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Travels into Several Remote Digital Realms of the World
PART I: A Voyage to Libraryland

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Location: Champaign, Illinois, United States


The aura of ownership

Martha Washington Gown (1780)
Through the synergies between my Museum Informatics and Metadata courses I've had the chance to look over several metadata standards such as VRA Core and the soon-to-appear CDWA Lite schema.

While the VRA and the Getty should be congratulated on their efforts, I do see a problem with extending these schemas beyond the art community and into general historical museums. Each of these schemas allow objects to be identified by their creators, but I haven't seen a schema that allows one to identify the "owner" of an artifact. Often artifacts in historical collections are not significant by themselves, but from the aura they attain because a historical figure owned them.
There is some mention of "ownership" in the CiDOC CRM, however it seems aimed at tracking legal ownership. I suppose one could consider the transfer of an object from the creator to the "owner" a legal transer does take place. Chaining this all the way to the present would allow scholars using the resource to see an artifacts provenance.

One of our examples was this gown owned by Martha Washington. While it may be a good exemplar of 18th Century costume, it's significance is closely tied to its owner. This information probably gets dumped into descriptions rather than being tagged seperately.

A quick scan of Cataloging Cultural Objects (CCO) doesn't seem to offer any suggestions on the best way to include this type of information in a record.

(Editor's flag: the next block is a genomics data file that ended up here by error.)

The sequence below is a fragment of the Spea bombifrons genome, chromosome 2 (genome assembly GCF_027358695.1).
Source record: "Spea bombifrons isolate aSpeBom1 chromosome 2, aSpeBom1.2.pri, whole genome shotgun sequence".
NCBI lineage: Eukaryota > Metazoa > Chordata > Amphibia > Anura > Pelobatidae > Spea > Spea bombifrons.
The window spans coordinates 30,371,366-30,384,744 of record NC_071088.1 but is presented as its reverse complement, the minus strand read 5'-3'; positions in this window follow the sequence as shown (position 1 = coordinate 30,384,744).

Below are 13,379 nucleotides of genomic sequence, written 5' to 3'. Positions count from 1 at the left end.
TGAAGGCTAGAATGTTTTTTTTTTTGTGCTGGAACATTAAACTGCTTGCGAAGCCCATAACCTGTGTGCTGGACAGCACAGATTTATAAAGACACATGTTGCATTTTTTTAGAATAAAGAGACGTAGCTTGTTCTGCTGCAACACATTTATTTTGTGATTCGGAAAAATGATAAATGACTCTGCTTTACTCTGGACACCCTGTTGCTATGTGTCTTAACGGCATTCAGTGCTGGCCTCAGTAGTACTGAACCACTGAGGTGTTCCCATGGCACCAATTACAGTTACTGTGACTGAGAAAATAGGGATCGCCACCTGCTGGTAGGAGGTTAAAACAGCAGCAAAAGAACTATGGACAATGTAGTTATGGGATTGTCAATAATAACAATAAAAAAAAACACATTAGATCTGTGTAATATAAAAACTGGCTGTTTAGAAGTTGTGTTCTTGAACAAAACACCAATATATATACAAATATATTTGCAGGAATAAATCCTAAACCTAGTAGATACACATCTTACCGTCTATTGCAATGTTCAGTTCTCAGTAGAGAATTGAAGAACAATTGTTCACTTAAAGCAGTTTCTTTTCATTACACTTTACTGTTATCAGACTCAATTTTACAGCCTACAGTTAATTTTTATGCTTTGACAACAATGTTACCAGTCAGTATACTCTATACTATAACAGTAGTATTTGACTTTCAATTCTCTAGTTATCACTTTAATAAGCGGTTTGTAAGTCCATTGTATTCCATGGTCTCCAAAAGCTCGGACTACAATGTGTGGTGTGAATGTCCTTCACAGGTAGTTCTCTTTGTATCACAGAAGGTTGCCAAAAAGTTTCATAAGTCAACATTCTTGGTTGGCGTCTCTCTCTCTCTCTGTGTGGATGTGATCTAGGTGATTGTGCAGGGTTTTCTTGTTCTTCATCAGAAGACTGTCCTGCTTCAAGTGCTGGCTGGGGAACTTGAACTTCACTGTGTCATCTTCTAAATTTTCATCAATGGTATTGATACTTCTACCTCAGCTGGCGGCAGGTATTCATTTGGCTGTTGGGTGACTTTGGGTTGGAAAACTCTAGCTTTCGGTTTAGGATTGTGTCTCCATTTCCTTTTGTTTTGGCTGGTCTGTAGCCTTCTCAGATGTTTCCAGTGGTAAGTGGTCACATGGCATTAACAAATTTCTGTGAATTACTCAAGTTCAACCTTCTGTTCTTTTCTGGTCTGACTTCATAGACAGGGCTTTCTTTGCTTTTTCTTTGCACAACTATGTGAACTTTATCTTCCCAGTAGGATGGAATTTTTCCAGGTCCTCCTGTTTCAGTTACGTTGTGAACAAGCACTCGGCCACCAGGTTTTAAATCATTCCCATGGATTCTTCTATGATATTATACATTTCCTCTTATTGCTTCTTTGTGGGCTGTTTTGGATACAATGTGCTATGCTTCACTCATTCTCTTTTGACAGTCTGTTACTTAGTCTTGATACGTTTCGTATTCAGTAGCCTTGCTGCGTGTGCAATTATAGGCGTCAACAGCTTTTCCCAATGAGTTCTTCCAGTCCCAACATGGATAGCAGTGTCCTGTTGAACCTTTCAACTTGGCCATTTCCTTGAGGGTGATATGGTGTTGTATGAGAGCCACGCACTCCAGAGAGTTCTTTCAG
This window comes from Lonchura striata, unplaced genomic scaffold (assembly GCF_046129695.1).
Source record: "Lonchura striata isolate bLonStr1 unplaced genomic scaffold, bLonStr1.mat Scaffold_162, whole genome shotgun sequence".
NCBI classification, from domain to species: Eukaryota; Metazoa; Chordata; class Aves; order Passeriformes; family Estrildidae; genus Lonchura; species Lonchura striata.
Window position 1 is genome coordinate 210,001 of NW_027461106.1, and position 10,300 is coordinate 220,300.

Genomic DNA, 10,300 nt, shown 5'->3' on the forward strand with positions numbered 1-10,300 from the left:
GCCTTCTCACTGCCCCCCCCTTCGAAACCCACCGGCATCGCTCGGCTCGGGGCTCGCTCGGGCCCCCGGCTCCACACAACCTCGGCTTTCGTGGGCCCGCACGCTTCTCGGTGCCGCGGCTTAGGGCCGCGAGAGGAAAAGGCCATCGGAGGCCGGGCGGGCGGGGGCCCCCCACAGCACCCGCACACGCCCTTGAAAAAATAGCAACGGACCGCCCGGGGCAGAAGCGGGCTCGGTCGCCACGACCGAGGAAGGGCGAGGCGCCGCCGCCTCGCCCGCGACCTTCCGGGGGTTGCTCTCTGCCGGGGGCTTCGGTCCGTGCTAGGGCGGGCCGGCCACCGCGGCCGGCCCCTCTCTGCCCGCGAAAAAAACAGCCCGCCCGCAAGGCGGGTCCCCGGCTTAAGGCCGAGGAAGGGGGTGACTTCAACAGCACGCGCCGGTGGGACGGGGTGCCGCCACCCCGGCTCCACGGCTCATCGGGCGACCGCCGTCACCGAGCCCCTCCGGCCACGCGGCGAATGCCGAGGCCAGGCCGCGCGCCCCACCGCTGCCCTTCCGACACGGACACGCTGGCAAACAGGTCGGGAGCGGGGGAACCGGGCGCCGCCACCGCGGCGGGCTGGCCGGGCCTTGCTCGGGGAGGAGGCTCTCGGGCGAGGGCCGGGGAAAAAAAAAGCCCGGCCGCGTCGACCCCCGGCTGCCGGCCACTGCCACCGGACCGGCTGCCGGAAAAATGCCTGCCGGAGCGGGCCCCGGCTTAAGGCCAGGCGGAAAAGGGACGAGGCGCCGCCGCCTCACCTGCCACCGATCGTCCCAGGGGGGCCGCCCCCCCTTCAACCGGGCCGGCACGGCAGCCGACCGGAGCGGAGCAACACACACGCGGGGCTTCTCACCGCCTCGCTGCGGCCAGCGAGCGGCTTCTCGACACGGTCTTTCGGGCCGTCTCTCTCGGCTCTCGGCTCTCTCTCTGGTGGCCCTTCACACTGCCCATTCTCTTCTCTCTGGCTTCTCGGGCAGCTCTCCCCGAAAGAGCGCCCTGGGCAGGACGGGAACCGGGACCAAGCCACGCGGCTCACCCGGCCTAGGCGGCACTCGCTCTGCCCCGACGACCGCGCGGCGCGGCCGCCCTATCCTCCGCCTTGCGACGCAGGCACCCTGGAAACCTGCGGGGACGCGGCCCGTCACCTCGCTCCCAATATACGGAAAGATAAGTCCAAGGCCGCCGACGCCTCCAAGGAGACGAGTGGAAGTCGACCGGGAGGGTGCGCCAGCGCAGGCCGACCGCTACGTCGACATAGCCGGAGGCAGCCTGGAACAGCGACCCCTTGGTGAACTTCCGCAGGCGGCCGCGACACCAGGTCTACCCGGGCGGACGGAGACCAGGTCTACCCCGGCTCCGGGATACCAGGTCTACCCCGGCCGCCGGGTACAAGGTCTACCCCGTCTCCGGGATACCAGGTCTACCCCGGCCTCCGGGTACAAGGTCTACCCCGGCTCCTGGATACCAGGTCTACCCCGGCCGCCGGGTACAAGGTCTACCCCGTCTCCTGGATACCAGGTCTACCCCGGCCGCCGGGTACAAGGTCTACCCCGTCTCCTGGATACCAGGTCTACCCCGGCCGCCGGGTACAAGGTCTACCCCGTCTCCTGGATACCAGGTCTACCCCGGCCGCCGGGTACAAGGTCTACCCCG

Another challenge to providing a common metadata format for museums as a whole.

I spent the weekend at a Text Encoding Initative (TEI) workshop. I'm wondering if the modular nature of TEI might also be useful to adopt for cultural heritage information. Each community who uses TEI has the ability to create customizations for their type of markup, but it's all built on a common chassis. I can already see the interoperability issues present in this approach, but at least it constrains things from being too hetrogenous.

(A quick aside - if you ever have a chance to attend a TEI workshop given by Julia Flanders and Syd Bauman I'd strongly recommend it. They are excellent and entertaining presenters!)


Policing Porn Is Not Part of Job Description

In the library community there's often talk about the Patriot Act and its conflicts with their core values of free access to information. While the arguments about the 'decency' of past museum exhibits aren’t directly related to Homeland Security, you have to wonder if the porno cops will be showing up next at the National Gallery of Art.